Although financial panics temporarily render Leviathan stunned and confused, in short order it resumes its energetic activity and ambitious pursuit of greater power. Writing legislation in 2010, in the wake of the financial crisis of 2007 to 2009, Senator Dodd and Representative Frank ordered Leviathan to make deep expansions into the financial sector. The people’s financial safety and concord became defined as a new supreme demand for “compliance” with the orders of government bureaucrats, who were assumed to know the right answers.
The Dodd-Frank Act was passed in 2010 on party line votes at a time of insuperable Democratic majorities in both houses of Congress. Shortly after voting it in, the Democrats suffered stinging losses in that year’s congressional elections. No subsequent Congress would ever have dreamed of passing anything remotely resembling Dodd-Frank, but financial Leviathan had already been put on steroids and unleashed.
Now comes Chairman Hensarling to try to bring financial Leviathan back under control. The CHOICE Act would reform Leviathan’s activity in a wide swath of financial areas. It would:
- Remove onerous Dodd-Frank burdens on banks that maintain a high tangible capital ratio (defined as 10 percent of total assets), thus creating a simple rule instead of the notoriously complex ones now in force.
- Force the Financial Stability Oversight Council into greater transparency by cutting back the power of this committee of regulators to make opaque decisions in secret.
- Correct the egregiously undemocratic governance of another bureaucratic invention, the Consumer Financial Protection Bureau, by giving it a bipartisan board and subjecting it to the congressional oversight and appropriations process that every federal agency should have.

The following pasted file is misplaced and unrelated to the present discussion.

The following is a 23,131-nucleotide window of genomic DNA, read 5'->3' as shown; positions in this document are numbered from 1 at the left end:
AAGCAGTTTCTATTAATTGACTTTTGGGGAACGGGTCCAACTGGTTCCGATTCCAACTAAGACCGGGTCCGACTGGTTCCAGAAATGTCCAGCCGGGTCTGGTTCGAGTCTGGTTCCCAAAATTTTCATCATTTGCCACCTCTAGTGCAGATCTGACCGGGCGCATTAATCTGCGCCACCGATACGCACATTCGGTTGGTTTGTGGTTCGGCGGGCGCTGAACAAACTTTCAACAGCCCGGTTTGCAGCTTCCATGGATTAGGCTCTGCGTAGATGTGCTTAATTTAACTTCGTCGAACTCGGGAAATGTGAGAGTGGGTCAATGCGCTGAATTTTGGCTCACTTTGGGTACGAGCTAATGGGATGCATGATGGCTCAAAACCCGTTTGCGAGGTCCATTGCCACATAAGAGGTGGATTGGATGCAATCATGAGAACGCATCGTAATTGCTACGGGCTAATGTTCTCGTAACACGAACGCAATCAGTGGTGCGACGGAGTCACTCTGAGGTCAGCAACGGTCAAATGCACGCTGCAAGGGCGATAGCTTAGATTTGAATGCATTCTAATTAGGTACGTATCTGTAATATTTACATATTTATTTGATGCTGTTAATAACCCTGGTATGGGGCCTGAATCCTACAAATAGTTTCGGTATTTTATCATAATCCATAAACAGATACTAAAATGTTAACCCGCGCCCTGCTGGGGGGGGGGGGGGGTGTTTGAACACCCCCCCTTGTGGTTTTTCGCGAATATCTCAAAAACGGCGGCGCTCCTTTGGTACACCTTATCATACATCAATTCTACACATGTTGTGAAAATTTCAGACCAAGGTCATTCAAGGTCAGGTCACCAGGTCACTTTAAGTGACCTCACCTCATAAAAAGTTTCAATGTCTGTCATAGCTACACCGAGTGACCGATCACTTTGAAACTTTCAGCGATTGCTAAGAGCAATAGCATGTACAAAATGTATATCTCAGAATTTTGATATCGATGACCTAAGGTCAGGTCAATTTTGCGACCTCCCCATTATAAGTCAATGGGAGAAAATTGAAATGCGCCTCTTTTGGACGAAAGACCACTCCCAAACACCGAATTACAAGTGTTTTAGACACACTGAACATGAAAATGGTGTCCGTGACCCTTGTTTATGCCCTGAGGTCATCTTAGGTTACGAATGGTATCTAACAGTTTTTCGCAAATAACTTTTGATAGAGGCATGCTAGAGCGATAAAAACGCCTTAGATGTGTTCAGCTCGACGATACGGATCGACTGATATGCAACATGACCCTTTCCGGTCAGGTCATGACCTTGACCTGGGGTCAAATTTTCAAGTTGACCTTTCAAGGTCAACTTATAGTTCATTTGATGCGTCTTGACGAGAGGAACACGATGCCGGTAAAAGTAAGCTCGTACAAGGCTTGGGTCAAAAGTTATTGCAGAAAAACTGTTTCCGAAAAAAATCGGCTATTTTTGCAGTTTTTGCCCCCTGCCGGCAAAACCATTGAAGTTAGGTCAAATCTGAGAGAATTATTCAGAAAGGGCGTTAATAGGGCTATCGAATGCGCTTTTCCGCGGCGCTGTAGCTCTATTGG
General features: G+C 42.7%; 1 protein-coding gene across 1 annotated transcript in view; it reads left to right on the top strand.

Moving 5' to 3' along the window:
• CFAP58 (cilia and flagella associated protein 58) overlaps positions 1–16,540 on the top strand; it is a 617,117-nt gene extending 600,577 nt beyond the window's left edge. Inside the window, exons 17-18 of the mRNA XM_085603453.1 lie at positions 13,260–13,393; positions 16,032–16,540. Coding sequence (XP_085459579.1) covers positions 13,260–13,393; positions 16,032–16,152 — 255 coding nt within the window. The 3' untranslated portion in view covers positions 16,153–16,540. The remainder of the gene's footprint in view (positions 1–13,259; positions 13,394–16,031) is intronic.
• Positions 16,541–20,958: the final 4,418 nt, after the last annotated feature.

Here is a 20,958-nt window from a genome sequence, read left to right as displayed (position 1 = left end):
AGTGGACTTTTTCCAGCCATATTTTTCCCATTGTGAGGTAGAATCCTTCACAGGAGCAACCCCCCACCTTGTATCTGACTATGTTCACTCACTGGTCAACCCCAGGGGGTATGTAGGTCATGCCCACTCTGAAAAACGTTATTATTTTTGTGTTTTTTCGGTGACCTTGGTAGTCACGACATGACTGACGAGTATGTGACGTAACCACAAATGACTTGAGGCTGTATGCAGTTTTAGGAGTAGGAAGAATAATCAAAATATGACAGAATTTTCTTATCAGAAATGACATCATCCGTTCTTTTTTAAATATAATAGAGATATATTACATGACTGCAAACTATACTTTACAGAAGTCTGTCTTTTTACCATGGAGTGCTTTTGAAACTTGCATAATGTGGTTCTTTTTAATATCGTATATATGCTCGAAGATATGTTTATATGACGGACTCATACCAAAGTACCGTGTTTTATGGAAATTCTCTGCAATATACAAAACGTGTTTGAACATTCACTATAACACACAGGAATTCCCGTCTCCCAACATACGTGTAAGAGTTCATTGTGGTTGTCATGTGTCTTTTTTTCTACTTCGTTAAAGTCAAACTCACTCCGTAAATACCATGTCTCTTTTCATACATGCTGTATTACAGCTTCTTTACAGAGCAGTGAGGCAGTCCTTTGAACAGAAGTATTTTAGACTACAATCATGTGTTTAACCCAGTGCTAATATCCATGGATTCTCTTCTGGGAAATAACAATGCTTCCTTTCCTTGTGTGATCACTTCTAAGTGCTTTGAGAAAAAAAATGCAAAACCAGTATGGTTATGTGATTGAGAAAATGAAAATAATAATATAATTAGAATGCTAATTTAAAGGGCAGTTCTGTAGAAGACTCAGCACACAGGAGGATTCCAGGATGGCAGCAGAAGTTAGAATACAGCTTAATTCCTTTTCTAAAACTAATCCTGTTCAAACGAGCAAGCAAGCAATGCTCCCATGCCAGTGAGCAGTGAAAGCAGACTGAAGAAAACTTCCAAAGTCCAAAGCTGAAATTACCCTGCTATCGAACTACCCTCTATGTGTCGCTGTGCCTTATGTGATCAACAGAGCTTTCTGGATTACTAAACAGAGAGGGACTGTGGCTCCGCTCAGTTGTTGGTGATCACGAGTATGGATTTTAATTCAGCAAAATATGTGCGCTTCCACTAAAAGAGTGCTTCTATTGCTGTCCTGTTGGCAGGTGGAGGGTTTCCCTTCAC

- Require greater accountability and transparency from Leviathan’s heart, the Federal Reserve.
- Require cost-benefit analysis for new regulations and a subsequent measurement of whether they achieved their goals—imagine that!
- Repeal the “Chevron Doctrine” that leads judges to defer to federal agencies. This is essential, as bureaucrats make ever-bolder excursions beyond their legal authority.
- Take numerous steps to relieve Leviathan’s heavy hand on small businesses and small banks.
The CHOICE Act will likely be taken up by the House Financial Services Committee this fall—and be ready for further consideration if, as is forecast by most people, Republicans retain control of the House of Representatives in the upcoming election. The debates about the bill will be contentious and sharply partisan, with vehement opposition from those who love Leviathan. How far the reform bill can go depends on how other parts of the election turn out.
Will financial Leviathan grow ever fatter, more arrogant, and more intrusive? Or can it be put on a long-term diet by constraining its arrogance, correcting its pretensions, imbuing its artificial soul with behavior befitting a republic, and put in the service of a limited government of checks and balances?
The CHOICE Act is a good start at this daunting and essential project.